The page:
By Stephen Young
By Stephen Young
By Stephen Young
By Jim Schutze
By Rachel Watts
By Lauren Drewes Daniels
Several months ago, the American Family Association succeeded in pressuring the Star-Telegram to transfer a gay editor out of his job. But the self-anointed Christian watchdog group still isn't wholly satisfied that the newspaper is sensitive to the AFA's concerns.
The AFA's beef is that the former editor, Todd Camp, now a feature writer at the paper, was allowed to review several mainstream movies that feature transvestites.
In its April newsletter, the Fort Worth chapter of the AFA lauded the Star-Telegram--and particularly editor Debbie Price--for booting Camp out of his previous job as graphics editor of "Class Acts," a weekly supplement aimed at young readers.
Price decided to transfer Camp after one AFA member sent the paper copies of cartoons Camp had drawn for the Texas Triangle, a weekly gay and lesbian newspaper published in Austin. Camp had free-lanced cartoons for the Triangle for several years, with the permission of his supervisors at the S-T.
The AFA claimed the cartoons showed Camp was "preoccupied" with the subjects of pedophilia and incest. Price obligingly moved Camp out of the editor's job, made him a feature writer, and wrote an apologetic letter to the complaining AFA member.
While Price's action has drawn criticism within both gay-rights and journalistic circles, including embarrassing stories in The New York Times and the American Journalism Review, the AFA was delighted.
"The Fort Worth Star-Telegram has responded appropriately for a change to criticism over a homosexual employee," the AFA's newsletter informed members of the self-anointed moral watchdog group.
Still, Price better not bask in the glow of being on the right side of the right wing just yet. The newsletter went on to complain that, in her letter, Price had promised the AFA member that her paper "will continue to maintain the highest standards of decency for Class Acts."
The AFA takes issue with the scope of the editor's promise. "Price may be committed to maintaining the highest standards of decency for Class Acts, but what about the rest of the paper?" the newsletter asked.
"Mr. Camp's debut in his new position as a feature writer on the arts appeared on February 3. It was a review of the latest home videos about transvestites. A disgusting photo of three men dressed in drag accompanied a detailed review of nine movies," the newsletter continued.
"One can't help but wonder if the Star-Telegram felt compelled to placate the homosexuals after having transferred Camp, much to the disapproval of homosexuals across the country."
The AFA is concerned, but is not asking Price to do anything in particular to placate its members, says David Miller, executive director of the Fort Worth AFA chapter. The group "is not pursuing" any other action against the paper at this time, Miller says, instead concentrating its efforts on a campaign to force Diamond Shamrock from selling adult magazines at its convenience stores.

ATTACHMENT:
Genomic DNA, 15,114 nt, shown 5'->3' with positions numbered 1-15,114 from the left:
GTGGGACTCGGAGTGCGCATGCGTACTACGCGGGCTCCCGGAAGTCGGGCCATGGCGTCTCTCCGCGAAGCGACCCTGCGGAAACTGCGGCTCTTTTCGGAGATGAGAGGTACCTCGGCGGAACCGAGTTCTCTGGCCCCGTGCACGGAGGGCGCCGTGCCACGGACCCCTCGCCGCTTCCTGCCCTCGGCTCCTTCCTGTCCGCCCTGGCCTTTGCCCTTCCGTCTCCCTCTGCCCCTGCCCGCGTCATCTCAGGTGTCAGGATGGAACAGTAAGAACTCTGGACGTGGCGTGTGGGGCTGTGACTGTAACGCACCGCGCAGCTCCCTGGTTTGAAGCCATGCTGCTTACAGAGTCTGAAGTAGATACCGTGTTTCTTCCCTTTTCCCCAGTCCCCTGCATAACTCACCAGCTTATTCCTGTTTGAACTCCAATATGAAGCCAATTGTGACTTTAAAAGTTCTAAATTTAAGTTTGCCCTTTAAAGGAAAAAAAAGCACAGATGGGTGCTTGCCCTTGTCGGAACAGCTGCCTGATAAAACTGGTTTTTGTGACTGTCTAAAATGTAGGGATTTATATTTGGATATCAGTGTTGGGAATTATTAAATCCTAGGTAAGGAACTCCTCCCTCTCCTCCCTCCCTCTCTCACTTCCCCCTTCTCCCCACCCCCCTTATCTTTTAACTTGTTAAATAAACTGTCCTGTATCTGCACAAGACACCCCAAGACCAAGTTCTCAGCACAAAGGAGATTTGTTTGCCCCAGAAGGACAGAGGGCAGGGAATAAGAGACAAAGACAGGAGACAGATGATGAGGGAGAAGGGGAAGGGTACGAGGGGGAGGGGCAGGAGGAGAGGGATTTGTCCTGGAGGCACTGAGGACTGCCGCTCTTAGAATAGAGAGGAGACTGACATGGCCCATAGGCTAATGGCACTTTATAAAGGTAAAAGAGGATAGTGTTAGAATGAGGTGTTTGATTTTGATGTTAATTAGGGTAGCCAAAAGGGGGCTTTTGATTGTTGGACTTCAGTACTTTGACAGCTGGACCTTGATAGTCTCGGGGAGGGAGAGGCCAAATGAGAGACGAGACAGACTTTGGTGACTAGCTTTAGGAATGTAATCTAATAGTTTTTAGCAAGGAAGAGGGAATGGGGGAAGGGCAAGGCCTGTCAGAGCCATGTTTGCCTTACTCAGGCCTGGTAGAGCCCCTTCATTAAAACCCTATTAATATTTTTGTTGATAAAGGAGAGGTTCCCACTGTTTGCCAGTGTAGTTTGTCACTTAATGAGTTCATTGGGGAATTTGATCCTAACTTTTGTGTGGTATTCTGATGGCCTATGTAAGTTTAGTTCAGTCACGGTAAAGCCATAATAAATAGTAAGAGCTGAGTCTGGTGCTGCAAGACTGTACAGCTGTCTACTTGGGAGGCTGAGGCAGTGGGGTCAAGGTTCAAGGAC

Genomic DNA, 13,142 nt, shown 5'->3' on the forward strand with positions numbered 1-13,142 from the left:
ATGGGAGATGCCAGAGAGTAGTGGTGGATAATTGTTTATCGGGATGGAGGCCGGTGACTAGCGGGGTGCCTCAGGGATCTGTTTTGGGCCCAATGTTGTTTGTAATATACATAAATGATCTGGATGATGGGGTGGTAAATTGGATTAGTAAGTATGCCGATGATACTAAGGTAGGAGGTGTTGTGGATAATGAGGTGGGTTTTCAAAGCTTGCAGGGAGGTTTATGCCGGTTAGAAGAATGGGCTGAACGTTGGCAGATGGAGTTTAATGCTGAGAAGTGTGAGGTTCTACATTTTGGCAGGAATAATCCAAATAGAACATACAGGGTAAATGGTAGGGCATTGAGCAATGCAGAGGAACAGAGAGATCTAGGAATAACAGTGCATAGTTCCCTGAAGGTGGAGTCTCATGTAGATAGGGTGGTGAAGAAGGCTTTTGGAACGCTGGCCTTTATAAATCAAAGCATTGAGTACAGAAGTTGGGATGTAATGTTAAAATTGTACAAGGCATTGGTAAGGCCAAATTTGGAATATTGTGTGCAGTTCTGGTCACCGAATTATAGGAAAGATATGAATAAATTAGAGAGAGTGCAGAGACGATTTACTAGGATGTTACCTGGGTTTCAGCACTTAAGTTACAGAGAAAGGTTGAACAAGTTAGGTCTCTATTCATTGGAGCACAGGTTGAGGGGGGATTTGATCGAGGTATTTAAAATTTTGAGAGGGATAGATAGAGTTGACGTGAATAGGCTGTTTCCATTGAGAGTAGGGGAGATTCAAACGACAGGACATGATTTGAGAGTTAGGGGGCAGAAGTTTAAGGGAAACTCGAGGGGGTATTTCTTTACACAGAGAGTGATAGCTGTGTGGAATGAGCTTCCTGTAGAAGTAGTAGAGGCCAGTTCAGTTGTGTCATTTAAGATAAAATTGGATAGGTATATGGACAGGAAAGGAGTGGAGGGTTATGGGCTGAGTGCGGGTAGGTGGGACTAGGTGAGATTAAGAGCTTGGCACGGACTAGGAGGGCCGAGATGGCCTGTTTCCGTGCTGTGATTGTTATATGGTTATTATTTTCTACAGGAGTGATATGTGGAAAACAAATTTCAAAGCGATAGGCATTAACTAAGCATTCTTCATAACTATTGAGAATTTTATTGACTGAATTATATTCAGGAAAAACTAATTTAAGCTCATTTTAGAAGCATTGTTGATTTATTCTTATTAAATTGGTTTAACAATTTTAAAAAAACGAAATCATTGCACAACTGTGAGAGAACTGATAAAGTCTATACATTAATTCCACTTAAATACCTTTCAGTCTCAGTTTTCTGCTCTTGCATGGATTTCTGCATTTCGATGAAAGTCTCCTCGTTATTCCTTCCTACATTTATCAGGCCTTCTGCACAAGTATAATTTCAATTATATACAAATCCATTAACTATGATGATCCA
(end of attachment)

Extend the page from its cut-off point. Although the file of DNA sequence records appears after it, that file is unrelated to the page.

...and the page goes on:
Meanwhile, some liberals became upset with the newspaper after it cut back the number of times liberal columnist Molly Ivins appeared in the Arlington edition. After eliminating Ivins' column on Tuesdays, the paper initially tried mailing Ivins' unpublished works to complaining readers. After enough gripes came in, the Arlington edition resumed publishing Ivins three times a week, like the other Star-Telegram editions.
The decision to scale back Ivins' column came after some readers asked for more conservative commentary, says Arlington editor Gary Hardee. Hardee was dispatched from Fort Worth to Arlington to oversee the S-T's battle with a new Dallas Morning News zone edition that has been started in Arlington. In response to the Morning News incursion, the Star-Telegram has begun packing its Arlington edition with local news.
Pat Weed, an Arlington resident, says she and other subscribers are thinking about switching to the new Arlington Morning News because the Star-Telegram's victory-at-all-costs effort to win the Arlington newspaper war is, ironically, driving them away.
While Weed says she appreciates the increased coverage of Arlington, it is being pursued to the exclusion of news from Tarrant County, Dallas, and the world in general. "I need to know what is going on in Dallas," says Weed, who works in that city.
The problem reached a crisis point for Weed when the Arlington S-T decided to stop running Ivins, the paper's own syndicated columnist, on Tuesdays.
"One of the main reasons I take the paper is because of Molly," Weed says. She complained to Arlington editor Hardee and the paper's ombudsman Phil Record without much success.
She says Hardee told her that surveys had shown that Ivins generated little interest in Arlington. But Weed believes the move was a misguided attempt to appease conservative Arlingtonians.
Then, Weed says, she uttered the magic words, that she was considering switching to the Arlington Morning News. The S-T then agreed to mail copies of Ivins' column to Weed. The prospect of a newspaper mailing unpublished material to placate a reader struck Weed as a bit bizarre. "They're doing anything they can to keep us happy because of the competition," she says. "It's just crazy."
Ivinistas began circulating a petition calling for Ivins' return on Tuesdays, but never had to present it to the paper. After receiving about a half-dozen complaints, Arlington editor Hardee changed course and resumed publishing Ivins three times a week.
Hardee says the Ivins flap was just part of the paper's efforts to fine tune its Arlington edition. "You can't ignore complaints," he says. "At the same time, you know you'll have readers on one side of the fence and readers on the other side."
The paper regularly commissions surveys to find out what readers want, Hardee says, but vocal minorities have their impact. "You weigh a decision on people who care enough to call," he says.